The Senate's decision to raise the debt ceiling from Sh9 trillion to Sh10 trillion now puts President Uhuru Kenyatta in a tight spot as to how the Jubilee government will repay the borrowed cash.
Last evening, the senators unanimously voted to raise the debt ceiling giving the National Treasury room to borrow up to Sh1.4 trillion in the next two years.
President Kenyatta is expected to ascent to the Bill anytime from today.
The National Treasury while seeking to have the debt ceiling approved noted that the next administration is expected to implement the Sh3.33 trillion budget for the financial year 2022-23.
The next administration is expected to start off with a budget deficit of Sh864 billion, which would push the country's total debt to around Sh9.5 trillion.
Senators passed the state-sponsored Bill with 27 ayes and 3 nays approving the amendment made to the Public Finance Management (National Government) Regulations 2015 (principal regulations) in regulation 26(1), by deleting paragraph (c) and substituting the following paragraph: “(c) pursuant, to provisions of section 50(2) of the Act. The public debt shall not exceed Sh10 trillion.”
The Treasury Cabinet Secretary Ukur Yatani had published a gazette notice to amend Section 26 of the Public Finance Management Act, 2015 to raise the debt ceiling, even as he pushed a separate Bill to amend the Public Finance Management Act to change the debt cap to a percentage of GDP from the current ceiling.
According to the Treasury projections contained in the Budget Policy Statement, the current government is expected to clock the Sh8.6 trillion mark by end of the current financial year ending June 30.
Already they have hit the Sh8.4 trillion as of March indicating that the remaining Sh200 billion could still have been arrived at by the time the August polls are conducted.
In the first four months of this year, the National Treasury inked debt deals amounting to Sh400 billion and had already received Sh200 billion which means that it has reached its target for the financial year.
In the Treasury's projections, the next president will have to raise the debt ceiling within the first two financial years with Sh10 billion ceiling raised by the Senate on Tuesday being arrived at by the 2023/2024 financial year.
During his last Madaraka day celebrations on June 1 President Kenyatta defended the government's borrowing and asked his would-be successor not to shy from using ‘other people’s money’ to maintain the tempo of our accelerated achievements.
"Debt, in a cleaned-up government, is an enabler, not a burden," he said.
"The second lesson that will keep our accelerated achievements afloat has to do with debt. And on this, I want to pose a National Question: How much is ‘too much’ borrowing? When does borrowing become ‘too much' and unbearable to a nation?" Posed President Kenyatta.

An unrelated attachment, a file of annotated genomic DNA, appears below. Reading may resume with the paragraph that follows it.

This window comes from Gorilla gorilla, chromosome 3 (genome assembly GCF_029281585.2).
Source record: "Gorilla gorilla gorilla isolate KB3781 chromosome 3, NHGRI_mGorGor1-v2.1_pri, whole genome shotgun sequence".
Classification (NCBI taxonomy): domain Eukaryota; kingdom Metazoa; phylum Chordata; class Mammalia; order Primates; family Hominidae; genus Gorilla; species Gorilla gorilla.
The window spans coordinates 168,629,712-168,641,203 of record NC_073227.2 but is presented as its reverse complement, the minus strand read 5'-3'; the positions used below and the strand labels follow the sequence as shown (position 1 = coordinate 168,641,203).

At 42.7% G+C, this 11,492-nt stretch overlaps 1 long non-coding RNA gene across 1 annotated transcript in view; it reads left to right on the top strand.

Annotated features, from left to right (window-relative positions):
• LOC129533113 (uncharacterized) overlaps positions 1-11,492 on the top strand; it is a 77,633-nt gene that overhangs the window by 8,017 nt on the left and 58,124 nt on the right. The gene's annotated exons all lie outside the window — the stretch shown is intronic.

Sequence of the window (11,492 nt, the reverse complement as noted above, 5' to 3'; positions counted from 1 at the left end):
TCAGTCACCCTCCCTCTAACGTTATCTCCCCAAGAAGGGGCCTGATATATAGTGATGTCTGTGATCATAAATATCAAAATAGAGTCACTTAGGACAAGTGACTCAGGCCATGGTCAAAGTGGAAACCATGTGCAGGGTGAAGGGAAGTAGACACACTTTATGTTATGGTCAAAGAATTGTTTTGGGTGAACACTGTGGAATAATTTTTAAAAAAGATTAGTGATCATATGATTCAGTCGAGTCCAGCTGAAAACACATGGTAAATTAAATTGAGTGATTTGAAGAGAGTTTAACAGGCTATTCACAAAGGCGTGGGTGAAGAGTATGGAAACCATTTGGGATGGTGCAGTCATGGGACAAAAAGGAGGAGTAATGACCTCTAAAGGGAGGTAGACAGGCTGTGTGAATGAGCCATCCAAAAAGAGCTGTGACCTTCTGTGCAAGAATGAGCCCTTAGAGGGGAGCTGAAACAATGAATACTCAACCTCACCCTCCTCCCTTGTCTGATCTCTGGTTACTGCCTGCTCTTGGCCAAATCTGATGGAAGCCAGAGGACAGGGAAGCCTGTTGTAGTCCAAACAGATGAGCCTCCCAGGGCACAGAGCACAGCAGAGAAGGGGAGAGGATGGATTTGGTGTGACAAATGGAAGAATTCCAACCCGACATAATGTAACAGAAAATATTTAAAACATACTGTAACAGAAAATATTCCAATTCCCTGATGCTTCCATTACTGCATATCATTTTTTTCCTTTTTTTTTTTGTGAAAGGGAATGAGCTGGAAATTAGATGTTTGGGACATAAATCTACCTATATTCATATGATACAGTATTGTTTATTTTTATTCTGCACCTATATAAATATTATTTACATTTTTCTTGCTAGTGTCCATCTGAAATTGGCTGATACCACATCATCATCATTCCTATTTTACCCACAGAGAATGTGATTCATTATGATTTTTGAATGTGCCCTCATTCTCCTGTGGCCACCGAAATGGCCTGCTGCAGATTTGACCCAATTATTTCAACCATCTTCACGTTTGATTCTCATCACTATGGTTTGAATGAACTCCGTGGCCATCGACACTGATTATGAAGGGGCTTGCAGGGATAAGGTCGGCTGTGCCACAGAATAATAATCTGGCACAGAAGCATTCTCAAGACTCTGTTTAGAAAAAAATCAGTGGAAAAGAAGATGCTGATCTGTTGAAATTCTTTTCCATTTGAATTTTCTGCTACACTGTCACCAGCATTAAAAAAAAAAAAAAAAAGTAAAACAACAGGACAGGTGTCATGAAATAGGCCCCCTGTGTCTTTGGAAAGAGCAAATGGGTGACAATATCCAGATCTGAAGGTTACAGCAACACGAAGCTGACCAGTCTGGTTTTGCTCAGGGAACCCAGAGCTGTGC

The Head of state said the only time that debt is a burden to a nation is if the nation is led by a cabal of looters but in a clean government, borrowing would be a 'catalyst for rapid development' and gave the example of South Korea and how it achieved its economic ‘miracle’ in a record 25 years and it also achieved the rank of being the 4th most indebted country in the world.
"And the national question to us today is not whether the debt is good or bad. The more legitimate question has to do with what the next administration will do with borrowed funds. Will they end up in private pockets or will they be used to accelerate economic advancement?" Posed Uhuru.
"We used ‘other people’s money to close our infrastructure gap and to connect our markets," he added.
When President Uhuru Kenyatta took over from the late former President Mwai Kibaki the public debt was at Sh1.8 trillion which was around 42.8 percent of the country's annual productivity.
When the Kibaki took over from the late former President Moi the country's public debt was about Sh630 billion in 2002 while his predecessor Mzee Jomo Kenyatta left it at Sh1.17 billion by the time he died in 1978.
Deputy President William Ruto has vowed to authorize an investigation into the debt accrued particularly during the handshake period since 2018 where he claims government borrowing became unsustainable.
As of December 2021, Kenya's gross public debt stood at Sh8.2 trillion against the country's nominal GDP estimated at Sh10.7 trillion
Azimio la Umoja presidential candidate Raila Odinga has indicated that he was not avast to borrowing, and would seek to restructure public debt to avoid the burden on the government's service delivery.